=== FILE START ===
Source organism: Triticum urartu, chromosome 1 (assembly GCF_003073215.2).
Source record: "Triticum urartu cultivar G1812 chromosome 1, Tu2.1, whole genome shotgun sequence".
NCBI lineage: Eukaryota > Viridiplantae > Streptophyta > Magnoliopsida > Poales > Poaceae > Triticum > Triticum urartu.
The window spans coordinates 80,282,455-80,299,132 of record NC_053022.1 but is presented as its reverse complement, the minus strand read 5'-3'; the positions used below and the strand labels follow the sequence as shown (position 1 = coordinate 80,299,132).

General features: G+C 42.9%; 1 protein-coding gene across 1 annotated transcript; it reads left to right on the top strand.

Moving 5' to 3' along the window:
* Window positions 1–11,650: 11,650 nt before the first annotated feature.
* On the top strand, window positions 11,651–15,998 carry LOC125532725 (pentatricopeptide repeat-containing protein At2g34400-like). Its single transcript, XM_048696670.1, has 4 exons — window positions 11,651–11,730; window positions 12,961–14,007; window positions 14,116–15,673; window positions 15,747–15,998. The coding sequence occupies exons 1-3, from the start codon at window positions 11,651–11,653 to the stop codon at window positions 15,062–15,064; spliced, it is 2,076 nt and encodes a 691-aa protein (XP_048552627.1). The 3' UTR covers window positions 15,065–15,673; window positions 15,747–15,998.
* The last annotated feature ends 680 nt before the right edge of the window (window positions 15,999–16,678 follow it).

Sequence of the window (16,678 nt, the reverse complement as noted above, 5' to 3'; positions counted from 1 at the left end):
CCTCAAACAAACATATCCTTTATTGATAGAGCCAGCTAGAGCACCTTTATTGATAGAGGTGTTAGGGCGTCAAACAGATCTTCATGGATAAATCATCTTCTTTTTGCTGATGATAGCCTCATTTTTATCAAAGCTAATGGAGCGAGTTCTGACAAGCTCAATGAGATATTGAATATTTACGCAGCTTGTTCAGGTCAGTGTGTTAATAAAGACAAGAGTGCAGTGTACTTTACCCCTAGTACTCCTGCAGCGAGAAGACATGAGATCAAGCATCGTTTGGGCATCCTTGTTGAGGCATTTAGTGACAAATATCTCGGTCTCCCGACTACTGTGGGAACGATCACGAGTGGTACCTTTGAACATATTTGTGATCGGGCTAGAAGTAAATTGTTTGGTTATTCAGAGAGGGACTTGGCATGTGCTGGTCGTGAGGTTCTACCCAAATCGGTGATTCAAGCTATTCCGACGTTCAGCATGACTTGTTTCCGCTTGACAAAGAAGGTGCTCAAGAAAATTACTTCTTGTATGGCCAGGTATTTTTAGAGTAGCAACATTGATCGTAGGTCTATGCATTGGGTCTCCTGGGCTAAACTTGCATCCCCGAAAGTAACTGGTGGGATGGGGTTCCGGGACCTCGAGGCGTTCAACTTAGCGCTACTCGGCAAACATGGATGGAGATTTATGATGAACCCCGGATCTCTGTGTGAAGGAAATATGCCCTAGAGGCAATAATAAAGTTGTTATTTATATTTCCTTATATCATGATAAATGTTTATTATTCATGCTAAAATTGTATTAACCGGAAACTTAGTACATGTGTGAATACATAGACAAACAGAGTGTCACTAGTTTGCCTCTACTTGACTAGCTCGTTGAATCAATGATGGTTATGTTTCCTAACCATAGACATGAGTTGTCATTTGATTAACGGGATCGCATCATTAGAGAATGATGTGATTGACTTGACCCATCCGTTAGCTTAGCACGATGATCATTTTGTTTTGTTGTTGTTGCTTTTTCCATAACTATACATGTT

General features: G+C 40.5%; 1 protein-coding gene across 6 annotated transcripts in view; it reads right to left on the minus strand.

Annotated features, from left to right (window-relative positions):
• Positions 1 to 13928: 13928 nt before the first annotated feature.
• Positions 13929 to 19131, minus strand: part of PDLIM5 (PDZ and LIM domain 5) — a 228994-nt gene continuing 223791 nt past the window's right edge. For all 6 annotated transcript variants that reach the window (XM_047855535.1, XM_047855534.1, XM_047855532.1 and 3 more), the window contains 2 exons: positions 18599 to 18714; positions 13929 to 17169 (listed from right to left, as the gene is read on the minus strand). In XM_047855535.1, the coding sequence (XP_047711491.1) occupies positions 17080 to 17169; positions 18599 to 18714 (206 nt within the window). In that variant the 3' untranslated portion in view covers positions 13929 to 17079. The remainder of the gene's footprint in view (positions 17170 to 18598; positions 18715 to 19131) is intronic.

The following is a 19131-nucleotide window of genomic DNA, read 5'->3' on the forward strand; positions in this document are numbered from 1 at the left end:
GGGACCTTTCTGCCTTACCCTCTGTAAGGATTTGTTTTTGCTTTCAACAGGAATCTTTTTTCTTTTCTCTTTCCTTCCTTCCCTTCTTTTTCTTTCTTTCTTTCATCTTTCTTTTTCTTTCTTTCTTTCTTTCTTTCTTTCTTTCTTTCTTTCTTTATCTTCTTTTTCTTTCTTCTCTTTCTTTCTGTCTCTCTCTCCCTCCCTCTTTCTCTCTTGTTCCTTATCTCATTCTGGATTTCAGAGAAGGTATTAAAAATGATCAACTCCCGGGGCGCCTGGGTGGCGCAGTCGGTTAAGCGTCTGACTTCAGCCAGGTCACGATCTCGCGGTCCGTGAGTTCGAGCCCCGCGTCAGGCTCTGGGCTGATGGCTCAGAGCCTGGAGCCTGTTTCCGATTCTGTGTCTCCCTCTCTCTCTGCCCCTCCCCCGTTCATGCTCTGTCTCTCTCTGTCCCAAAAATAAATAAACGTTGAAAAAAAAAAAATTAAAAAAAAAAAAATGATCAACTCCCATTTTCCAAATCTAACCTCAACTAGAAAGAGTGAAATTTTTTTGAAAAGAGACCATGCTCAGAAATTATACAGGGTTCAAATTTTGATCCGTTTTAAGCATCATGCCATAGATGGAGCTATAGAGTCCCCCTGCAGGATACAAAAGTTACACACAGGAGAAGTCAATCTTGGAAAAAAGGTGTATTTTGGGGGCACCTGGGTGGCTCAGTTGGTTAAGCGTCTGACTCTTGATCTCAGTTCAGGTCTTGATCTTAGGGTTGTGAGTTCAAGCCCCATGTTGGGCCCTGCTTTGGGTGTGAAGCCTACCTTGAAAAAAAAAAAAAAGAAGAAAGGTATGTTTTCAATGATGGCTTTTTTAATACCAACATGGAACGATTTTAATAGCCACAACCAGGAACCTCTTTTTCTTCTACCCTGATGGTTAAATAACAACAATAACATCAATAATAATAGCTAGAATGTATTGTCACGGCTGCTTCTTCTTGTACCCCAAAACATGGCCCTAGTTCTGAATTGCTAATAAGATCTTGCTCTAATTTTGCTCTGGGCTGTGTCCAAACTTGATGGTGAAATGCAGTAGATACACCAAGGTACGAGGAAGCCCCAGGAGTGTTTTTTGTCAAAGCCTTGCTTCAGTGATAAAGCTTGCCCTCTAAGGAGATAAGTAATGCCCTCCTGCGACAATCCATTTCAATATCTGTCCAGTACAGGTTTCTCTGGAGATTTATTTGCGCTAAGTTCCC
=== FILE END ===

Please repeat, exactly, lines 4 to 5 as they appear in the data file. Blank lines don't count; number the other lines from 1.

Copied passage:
The window spans coordinates 80,282,455-80,299,132 of record NC_053022.1 but is presented as its reverse complement, the minus strand read 5'-3'; the positions used below and the strand labels follow the sequence as shown (position 1 = coordinate 80,299,132).

General features: G+C 42.9%; 1 protein-coding gene across 1 annotated transcript; it reads left to right on the top strand.